The objective is to normalise and drive necessary conversation around the topic of women’s health and menstrual cycles within the cricket ecosystem.
The U19 Women’s T20 World Cup was the first phase of the programme, where menstrual health was the primary focus, with the education expanding to breast and pelvic floor health at the Women’s T20 World Cup. The aim was to educate players and support staff on how women’s health can affect performance, what is normal and when to seek help.
Health education workshops will also be expanded beyond global events and delivered at ICC Women’s T20 World Cup pathway events across the five participating regions in 2023, beginning with the ICC Women’s T20 World Cup Europe Division 2 Qualifier in Jersey which starts on Monday (29 May 2023).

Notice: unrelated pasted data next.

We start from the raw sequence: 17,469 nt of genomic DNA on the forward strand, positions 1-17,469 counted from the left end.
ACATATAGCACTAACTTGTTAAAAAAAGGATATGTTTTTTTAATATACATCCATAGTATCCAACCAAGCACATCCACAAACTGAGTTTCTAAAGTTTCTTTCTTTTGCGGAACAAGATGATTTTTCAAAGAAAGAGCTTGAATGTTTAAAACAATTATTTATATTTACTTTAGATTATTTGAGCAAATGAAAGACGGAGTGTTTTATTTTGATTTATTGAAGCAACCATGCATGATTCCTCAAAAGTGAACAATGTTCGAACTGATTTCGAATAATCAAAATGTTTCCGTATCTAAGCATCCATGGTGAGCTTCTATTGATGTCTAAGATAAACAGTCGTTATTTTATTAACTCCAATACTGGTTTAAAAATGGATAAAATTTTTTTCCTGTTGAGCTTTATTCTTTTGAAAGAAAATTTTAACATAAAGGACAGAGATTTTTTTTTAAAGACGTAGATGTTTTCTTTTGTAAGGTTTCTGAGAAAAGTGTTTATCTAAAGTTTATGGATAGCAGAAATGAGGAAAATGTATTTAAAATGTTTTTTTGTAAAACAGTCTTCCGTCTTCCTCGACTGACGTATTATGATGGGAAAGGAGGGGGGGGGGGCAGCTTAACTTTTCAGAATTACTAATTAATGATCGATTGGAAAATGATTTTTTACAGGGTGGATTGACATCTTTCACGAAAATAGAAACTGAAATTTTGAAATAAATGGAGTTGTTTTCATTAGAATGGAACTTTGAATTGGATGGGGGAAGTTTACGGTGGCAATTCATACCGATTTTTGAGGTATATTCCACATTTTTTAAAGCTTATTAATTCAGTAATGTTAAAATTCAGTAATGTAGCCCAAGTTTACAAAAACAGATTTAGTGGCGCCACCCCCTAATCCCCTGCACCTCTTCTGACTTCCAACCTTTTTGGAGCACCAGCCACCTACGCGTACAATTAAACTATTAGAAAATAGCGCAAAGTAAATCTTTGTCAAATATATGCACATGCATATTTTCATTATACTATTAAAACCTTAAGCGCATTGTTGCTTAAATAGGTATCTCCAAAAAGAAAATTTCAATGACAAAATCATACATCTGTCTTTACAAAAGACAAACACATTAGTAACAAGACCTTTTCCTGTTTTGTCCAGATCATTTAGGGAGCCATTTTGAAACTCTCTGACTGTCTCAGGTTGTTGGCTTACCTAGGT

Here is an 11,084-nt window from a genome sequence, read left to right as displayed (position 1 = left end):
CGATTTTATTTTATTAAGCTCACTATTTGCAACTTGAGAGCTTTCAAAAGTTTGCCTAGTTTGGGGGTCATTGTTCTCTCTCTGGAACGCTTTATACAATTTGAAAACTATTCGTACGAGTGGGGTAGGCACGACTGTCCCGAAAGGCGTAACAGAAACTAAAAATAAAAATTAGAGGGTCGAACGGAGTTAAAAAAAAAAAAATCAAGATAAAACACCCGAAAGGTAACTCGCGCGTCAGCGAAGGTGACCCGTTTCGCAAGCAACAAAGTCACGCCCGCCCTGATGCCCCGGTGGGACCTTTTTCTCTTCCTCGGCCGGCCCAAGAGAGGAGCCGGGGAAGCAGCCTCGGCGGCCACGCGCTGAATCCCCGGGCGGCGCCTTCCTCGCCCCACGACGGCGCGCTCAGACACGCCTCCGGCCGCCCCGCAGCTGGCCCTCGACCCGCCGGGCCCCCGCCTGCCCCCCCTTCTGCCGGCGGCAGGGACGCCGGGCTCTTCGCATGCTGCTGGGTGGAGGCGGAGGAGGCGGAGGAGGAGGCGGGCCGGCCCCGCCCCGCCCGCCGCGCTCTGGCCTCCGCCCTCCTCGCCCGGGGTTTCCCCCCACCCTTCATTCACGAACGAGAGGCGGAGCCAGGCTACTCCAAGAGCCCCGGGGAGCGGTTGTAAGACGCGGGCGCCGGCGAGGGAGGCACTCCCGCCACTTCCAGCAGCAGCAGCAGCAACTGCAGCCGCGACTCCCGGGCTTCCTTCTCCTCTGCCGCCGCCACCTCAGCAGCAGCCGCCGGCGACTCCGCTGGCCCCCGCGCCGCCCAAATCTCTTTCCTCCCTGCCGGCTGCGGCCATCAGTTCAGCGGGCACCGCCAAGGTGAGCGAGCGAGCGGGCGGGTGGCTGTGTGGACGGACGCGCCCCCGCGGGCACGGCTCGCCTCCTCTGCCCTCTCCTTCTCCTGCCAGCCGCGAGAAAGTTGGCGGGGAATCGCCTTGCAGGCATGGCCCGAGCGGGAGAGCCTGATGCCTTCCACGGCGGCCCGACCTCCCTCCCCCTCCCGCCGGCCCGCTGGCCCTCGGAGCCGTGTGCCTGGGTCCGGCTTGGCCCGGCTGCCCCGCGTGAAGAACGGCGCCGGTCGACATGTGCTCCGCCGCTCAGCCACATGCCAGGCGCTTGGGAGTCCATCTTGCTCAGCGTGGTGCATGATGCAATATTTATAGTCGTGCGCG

Chair of the ICC Medical Advisory Committee, Dr Peter Harcourt said: “Women’s cricket is growing exponentially and the ICC Medical team is focussed on providing female cricketers with the support required to help them succeed. Menstrual health is an integral part of a female athlete’s journey that is often relegated in importance but has been known to have a significant impact on wellbeing and performance.
“The ICC is pleased with the positive feedback received from players and support staff at the menstrual health workshops delivered at the two women’s events in South Africa. We will continue to focus on building awareness, delivering education, and effectively supporting female cricketers in the area of women’s health.”